D

Deleted member 17573

In my view the main sticking point... read concessions are
1) The €50 Bn... €100 Bn? settlement. That will might be dealt with last as it can be adjusted upward or downward... unless one side insists on principle
2) Market Access on such things as services...
3) Rights of expats.... that cuts both ways -- sings and roundabouts.
4) The border... Could be painful for poor old Ireland and the Continentals may have to help us out with the costs.
Sadly I get the feeling that the border issue will be handled last. Not good if it turns out to be a poisonous divorce.
I don't think the negotiations are as bogged down as many believe. It seems that minds are focused on just two issues - the EU wants money and the UK wants favourable access to EU markets, and that is the height of it. The rights of ex-pats can be agreed in 5 minutes and as for the Irish border.........it will be concluded, alas and with great regret, that there is no practical alternative to a hard border, softened by some waffle about technology.
 

Prof Honeydew

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What a capital idea. We could repay the Brits for the generosity they showed us when we got our independence. Insisted we take on 7% of their war debt and continue repaying land annuities to them while they, their aristocratic chums in the landed gentry and the City of London and the Masons who owned most of the businesses in the Free State whipped every last penny of capital and mobile assets back to Mother England. And just in case we got any ideas of looking elsewhere, we were told if we didn't tie our currency to sterling and surrender our monetary policy to the Bank of England, we would be barred forever from the international finance markets based in London.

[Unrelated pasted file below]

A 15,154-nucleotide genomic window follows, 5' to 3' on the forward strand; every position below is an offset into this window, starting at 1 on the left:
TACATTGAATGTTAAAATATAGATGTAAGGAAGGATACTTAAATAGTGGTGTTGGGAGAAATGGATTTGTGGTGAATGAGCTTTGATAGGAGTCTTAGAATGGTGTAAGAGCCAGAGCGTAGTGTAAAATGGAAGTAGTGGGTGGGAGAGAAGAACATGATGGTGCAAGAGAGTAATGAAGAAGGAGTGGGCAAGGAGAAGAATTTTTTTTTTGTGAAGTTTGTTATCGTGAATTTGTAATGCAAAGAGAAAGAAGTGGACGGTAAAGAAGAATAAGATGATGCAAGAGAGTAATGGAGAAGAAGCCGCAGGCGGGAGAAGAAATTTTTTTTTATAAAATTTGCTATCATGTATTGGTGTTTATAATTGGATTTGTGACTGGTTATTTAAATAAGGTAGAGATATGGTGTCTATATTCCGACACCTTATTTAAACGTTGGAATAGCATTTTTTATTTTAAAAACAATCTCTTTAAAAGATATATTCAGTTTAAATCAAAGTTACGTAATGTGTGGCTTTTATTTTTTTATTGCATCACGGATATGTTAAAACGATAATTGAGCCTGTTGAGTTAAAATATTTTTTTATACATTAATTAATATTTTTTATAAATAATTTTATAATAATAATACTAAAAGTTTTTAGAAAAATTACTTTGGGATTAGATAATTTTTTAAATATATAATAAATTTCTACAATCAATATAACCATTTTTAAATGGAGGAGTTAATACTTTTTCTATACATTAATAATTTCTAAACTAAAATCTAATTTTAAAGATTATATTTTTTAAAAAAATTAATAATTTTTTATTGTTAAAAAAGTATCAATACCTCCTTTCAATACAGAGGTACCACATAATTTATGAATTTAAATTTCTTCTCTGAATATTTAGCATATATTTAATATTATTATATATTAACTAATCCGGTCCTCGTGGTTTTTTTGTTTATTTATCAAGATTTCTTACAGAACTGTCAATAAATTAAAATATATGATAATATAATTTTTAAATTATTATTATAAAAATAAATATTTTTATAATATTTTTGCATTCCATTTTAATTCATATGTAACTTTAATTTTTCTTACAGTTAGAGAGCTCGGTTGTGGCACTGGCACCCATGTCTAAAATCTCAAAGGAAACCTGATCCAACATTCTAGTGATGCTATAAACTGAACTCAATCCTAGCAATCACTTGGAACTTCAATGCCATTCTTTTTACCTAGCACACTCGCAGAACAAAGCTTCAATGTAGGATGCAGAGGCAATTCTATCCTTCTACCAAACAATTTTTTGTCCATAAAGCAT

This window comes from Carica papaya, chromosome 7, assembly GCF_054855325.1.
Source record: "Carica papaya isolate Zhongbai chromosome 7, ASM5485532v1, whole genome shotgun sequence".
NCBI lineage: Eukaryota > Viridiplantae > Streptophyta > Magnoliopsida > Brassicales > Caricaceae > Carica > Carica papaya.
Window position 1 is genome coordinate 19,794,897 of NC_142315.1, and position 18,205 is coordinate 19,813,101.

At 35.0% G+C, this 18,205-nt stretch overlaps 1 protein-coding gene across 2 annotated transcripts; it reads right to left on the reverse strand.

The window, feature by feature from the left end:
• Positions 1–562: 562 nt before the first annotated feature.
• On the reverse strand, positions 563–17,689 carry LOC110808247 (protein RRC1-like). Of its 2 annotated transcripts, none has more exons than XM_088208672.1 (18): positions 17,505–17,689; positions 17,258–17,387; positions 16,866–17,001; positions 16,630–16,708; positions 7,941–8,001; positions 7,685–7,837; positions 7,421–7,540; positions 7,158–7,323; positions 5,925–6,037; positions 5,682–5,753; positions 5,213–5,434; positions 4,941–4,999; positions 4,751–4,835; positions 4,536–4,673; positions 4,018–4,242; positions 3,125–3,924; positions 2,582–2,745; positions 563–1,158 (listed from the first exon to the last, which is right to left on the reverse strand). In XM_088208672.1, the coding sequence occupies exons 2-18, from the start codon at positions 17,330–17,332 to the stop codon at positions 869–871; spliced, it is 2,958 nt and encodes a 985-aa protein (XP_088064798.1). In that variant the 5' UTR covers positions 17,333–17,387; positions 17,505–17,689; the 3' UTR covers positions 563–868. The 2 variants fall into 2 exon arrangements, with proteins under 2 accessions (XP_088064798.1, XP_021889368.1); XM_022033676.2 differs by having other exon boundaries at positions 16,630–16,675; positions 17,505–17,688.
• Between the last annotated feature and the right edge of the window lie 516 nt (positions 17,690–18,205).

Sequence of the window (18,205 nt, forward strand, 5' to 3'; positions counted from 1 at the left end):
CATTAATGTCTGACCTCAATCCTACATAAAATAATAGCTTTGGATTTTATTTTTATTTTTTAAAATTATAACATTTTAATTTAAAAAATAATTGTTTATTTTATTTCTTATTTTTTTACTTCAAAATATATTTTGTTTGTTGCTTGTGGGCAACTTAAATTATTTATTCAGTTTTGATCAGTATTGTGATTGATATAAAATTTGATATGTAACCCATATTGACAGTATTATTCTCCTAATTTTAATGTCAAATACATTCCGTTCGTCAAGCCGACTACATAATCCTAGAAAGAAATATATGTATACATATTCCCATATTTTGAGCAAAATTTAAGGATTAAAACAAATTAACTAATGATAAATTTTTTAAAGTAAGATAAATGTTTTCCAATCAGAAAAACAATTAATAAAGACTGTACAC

In fact, so greedy were they, there was nothing left to repay the war debts despite the Free State cutting expenditure to the bone (including reducing wages and pensions and all but eliminating capital spending). With their backs to the wall, the Cumann na nGaedhal government sold out within three years on the terms of the Boundary Commission agreed in the Treaty in return for the Brits reducing their demands to an annual bill in perpetuity of £3,000,000 to cover the annuities.